There are 4 major issues facing veterans with trauma/PTSD as they return home from deployment:
These issues are not unique to the veterans returning home from Iraq and Afghanistan. We simply have to look at the experience of the Vietnam Era Veteran to get an idea of what we are facing.
For Veterans with combat trauma the risk of substance abuse is very high. The desire to medicate the pain and anxiety associated with PTSD can become irresistable and even seen as necessary to function and sleep. Abusing substances increases the risk of veteran incarceration, homelessness, and suicide. It is within the mission of HOPE4PTSDVETS.ORG to provide resources, peer to peer support, wellness strategies, and the tools necessary to avoid or combat substance abuse. Through our holistic approach to healing and wellness including our Mindful Maneuvers Program, Peer-Driven Support, Holistic Wellness Strategies for both the combat trauma Veteran and family members, we can decrease the number of veterans abusing alcohol and drugs.
Incarceration, along with homelessness, is a by-product of substance abuse or can be caused by anger issues stemming from Combat Trauma/PTSD. HOPE4PTSDVETS.ORG recognizes that many of our veterans caught within the legal system have been wounded by combat trauma and we are committed to providing that same hope and holistic help behind bars or as a jail diversion program. We are also working with counties to help establish Veterans Courts so these unique circumstances and needs can be addressed and met.
From an article posted on Change.org:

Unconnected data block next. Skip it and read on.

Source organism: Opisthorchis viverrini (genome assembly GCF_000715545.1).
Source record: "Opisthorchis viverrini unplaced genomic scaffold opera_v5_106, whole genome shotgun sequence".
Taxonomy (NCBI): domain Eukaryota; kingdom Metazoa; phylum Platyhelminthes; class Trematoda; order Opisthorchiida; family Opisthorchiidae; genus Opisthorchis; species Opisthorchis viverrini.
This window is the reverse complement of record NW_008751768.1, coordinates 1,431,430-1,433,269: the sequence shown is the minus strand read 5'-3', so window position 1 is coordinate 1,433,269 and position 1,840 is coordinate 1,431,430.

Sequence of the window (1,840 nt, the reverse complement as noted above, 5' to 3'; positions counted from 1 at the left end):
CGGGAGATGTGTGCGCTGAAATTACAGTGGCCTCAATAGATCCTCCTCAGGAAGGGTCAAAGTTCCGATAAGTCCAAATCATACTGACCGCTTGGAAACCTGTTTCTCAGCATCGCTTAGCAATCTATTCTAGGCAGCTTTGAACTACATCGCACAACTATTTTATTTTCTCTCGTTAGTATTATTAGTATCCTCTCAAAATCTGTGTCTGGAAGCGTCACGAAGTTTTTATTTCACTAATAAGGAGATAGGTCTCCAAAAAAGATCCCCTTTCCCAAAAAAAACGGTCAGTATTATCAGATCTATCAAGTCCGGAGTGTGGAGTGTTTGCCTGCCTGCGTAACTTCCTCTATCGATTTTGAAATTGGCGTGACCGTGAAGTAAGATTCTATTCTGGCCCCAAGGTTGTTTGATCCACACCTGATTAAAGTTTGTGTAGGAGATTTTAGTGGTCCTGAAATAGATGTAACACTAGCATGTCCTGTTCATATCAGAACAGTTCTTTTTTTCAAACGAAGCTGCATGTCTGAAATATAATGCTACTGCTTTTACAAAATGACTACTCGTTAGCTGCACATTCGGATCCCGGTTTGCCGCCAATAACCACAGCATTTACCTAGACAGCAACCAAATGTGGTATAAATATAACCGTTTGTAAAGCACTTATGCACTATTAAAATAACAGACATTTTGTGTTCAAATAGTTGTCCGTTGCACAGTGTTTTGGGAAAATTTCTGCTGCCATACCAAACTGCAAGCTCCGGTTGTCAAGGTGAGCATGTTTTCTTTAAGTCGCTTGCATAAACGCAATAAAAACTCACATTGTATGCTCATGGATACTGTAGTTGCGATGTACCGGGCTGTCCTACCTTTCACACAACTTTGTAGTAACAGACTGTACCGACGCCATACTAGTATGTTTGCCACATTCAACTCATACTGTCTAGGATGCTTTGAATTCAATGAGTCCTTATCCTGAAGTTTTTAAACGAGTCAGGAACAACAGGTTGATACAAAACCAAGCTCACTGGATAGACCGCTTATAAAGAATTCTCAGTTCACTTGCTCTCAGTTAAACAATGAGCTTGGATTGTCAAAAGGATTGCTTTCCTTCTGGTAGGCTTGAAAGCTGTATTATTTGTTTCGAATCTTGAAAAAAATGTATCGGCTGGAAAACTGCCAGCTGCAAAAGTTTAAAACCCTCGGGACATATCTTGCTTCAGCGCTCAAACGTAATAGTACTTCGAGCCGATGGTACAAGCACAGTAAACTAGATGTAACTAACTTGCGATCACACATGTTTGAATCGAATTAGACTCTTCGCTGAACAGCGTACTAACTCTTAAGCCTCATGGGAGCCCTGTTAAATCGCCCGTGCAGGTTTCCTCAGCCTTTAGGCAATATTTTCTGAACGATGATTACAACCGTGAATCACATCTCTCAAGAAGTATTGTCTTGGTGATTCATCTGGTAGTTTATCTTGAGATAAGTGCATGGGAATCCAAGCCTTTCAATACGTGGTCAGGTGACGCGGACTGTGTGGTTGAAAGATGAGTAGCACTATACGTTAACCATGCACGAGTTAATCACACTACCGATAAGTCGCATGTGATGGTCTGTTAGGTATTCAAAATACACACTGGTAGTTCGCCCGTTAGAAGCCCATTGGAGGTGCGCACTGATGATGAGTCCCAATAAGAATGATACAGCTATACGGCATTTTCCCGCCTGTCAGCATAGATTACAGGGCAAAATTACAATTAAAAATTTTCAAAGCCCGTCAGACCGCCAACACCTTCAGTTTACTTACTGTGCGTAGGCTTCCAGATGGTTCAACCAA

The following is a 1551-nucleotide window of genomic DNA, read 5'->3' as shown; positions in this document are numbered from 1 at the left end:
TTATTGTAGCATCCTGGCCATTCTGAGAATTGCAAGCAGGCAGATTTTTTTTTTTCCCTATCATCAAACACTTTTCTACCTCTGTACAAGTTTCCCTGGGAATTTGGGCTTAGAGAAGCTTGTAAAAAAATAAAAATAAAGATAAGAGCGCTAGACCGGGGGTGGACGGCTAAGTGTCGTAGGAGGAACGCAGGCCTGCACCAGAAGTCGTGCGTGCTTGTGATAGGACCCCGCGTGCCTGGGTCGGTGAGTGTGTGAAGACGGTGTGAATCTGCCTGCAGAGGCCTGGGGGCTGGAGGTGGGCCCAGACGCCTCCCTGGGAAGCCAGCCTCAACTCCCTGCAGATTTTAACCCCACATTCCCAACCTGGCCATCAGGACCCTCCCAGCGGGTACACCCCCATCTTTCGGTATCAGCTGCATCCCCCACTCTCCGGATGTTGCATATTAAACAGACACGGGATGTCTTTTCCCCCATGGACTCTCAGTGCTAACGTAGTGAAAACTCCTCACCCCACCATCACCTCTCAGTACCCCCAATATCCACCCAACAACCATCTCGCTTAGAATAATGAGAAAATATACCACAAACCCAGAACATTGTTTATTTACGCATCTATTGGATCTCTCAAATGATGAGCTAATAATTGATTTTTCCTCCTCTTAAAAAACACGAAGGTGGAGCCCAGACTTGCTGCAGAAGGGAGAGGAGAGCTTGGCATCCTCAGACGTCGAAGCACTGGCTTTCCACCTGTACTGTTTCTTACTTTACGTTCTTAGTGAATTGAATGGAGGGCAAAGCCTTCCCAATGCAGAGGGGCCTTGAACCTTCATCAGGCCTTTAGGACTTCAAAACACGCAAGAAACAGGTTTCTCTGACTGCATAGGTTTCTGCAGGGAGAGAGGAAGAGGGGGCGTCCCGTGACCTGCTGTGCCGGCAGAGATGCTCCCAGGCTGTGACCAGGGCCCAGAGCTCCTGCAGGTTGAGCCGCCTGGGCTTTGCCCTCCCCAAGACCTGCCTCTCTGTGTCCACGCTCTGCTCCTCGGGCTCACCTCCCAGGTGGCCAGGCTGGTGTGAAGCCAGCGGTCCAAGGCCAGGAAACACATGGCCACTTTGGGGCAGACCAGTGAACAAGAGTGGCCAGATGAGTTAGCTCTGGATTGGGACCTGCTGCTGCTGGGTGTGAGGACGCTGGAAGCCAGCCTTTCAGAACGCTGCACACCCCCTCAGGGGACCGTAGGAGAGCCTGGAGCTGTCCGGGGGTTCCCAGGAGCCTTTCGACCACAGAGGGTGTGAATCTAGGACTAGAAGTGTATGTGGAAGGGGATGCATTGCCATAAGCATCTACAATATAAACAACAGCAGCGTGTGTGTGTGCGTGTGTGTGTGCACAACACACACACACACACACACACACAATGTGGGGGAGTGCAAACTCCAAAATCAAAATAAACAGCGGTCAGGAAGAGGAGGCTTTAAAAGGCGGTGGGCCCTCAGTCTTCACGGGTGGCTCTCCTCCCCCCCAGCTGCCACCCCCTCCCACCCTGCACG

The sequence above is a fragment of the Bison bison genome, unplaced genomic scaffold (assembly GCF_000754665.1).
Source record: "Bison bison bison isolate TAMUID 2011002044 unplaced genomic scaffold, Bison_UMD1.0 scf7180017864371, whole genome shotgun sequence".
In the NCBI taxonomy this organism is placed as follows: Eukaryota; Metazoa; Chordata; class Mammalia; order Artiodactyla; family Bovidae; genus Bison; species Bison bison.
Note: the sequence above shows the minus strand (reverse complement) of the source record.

There's a high rate of substance abuse among veterans, and another connection between substance abuse and prison, unfortunately this connection is all too strong thanks to our war on drugs. We need alternative solutions to avoid locking up the men and women who serve our country.
The causes that contribute to our high rate of veteran incarceration are similar to those that have left so many veterans homeless.
As Mark Horvath writes eloquently on the End Homelessness blog today:
These are men and women who were willing to wear the uniform, willing to put themselves in harm's way. It must be tough to come to the realization that their country - the people and ideals that they fought for - are not half as eager to heal their pain, to have their backs. Seems there is just too much hurt and not enough money.
The statistics in the DPA report make it clear that something is missing in our veteran services. More than 40 percent of veterans in federal prison (and 15 percent of those in state prisons) are there for drug violations. More than 60 percent of veterans in prison can be classified as having a substance abuse problem. A quarter of veterans in prison were intoxicated at the time of their arrest.
There are obvious and immediate gaps to address. One of the most prominent is that most veterans don't qualify for substance abuse treatment benefits through the VA unless they have PTSD. Substance abuse treatment should be available to all veterans, without barriers, hurdles or paperwork. It's much better to treat an addiction than to lock someone up or put them in prison.
I wrote recently about veterans' courts being used in New York, Illinois and Nevada. These courts can treat veterans with the respect and attention they deserve, helping defendants navigate the complicated bureaucracy between the VA, police, court, treatment and prison. The initiative has drawn some fire from veterans and civil liberties advocates, saying these courts can unfairly single out veterans. I think they're an appropriate response, and any time our courts can specialize and slow down the conveyor belt, we're doing defendants a service.